San Diego Union-Tribune: Entrepreneurs Spread the Word

Nov 08, 2012

Article by: Caroline Dipping

SAN YSIDRO — More than 300 budding businessmen and women poured into the theater at San Ysidro High School recently to attend a high-energy, interactive seminar on entrepreneurship.

Instead of wearing suits, most were clad in hoodies and jeans. No one was carrying a briefcase or portfolio, but one attendee did have his skateboard in tow, protectively tucked under one arm.

The Extreme Entrepreneurship Tour that blitzed through the South County high school last month was engineered precisely for these teens, all business students attending schools in the Sweetwater Union High School District. In just one morning, they were exposed to PowerPoint presentations, keynote speakers, exhibits, speed networking, a workshop and a panel aimed at getting them revved up about the possibility of starting their own business.

In between flinging T-shirts into the crowd, moderator E.J. Carrion addressed the assemblage with evangelical fervor.

“Who wants to be successful? Oh yeah! Who wants more money in your pocket, purse or wallet than when you came in here?

“High five the person next to you like you’ve had three Red Bulls and two 5-Hour Energy Drinks!”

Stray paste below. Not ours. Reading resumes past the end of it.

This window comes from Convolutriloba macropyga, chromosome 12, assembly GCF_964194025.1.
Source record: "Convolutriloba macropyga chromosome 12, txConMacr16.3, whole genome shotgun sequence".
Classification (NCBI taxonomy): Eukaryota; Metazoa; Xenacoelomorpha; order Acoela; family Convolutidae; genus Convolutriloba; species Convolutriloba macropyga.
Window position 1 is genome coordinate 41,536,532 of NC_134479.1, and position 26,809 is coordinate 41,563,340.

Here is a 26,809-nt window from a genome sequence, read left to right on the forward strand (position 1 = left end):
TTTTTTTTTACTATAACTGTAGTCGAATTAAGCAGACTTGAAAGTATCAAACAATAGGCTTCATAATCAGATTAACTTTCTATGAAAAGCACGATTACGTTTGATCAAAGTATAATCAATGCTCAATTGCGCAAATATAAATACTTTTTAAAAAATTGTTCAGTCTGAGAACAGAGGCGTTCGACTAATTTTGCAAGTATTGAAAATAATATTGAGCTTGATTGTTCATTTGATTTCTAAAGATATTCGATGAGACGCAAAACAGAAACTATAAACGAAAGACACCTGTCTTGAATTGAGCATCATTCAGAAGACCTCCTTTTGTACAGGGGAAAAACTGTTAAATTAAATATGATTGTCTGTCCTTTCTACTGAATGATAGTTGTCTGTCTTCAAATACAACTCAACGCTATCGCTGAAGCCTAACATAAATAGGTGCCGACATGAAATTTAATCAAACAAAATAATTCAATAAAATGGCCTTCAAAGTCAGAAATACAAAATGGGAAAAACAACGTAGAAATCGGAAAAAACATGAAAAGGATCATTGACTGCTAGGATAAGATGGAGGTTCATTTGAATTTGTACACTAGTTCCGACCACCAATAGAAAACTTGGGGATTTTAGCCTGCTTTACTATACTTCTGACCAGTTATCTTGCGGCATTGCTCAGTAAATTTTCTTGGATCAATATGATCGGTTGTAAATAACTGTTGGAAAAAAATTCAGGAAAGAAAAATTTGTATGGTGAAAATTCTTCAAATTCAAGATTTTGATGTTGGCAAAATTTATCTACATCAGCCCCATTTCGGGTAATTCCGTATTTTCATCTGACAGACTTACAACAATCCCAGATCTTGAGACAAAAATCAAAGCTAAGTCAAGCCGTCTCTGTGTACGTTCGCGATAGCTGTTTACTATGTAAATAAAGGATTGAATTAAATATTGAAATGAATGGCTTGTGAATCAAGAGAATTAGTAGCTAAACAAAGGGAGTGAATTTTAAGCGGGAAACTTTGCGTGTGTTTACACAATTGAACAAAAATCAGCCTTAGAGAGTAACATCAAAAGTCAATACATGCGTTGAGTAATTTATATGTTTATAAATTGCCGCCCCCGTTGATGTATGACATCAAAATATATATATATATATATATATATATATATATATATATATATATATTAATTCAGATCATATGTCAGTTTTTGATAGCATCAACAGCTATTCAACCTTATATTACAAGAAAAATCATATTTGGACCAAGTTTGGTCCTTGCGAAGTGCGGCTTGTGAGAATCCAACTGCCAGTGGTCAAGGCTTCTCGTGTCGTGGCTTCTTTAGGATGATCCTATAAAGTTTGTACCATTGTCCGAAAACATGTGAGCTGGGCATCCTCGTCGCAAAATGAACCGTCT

Created in 2006 by two 20-somethings, the Extreme Entrepreneurship Tour is scripted with youth in mind. The tour has featured young businessmen and women who have built or sold successful companies for more than $1 million before the age of 30.

At the San Ysidro High School tour stop, Aaron Steed, cofounder of Meathead Movers, talked about starting his own business when he was a junior in high school and evolving it into the largest independent moving company in California today.

Tour manager Mike Pronovost, 22, started his first tech company at 16 and at 18 created hybrid technology that ended up being one of the world’s fastest high speed Internet networks. He said spreading the entrepreneurship message to teenagers works best if the messenger is young too.

“At this age, they are very much intrigued about the entry level, how to get started,” he said. “This is high energy and tailored to them. Success is if we can provoke someone to start thinking that they can actually start their own business.”

The San Diego Center for International Trade and Development hosted the Extreme Entrepreneurship Tour in San Ysidro and it was presented by Empact, a company that has held more than 400 such events in 35 states.



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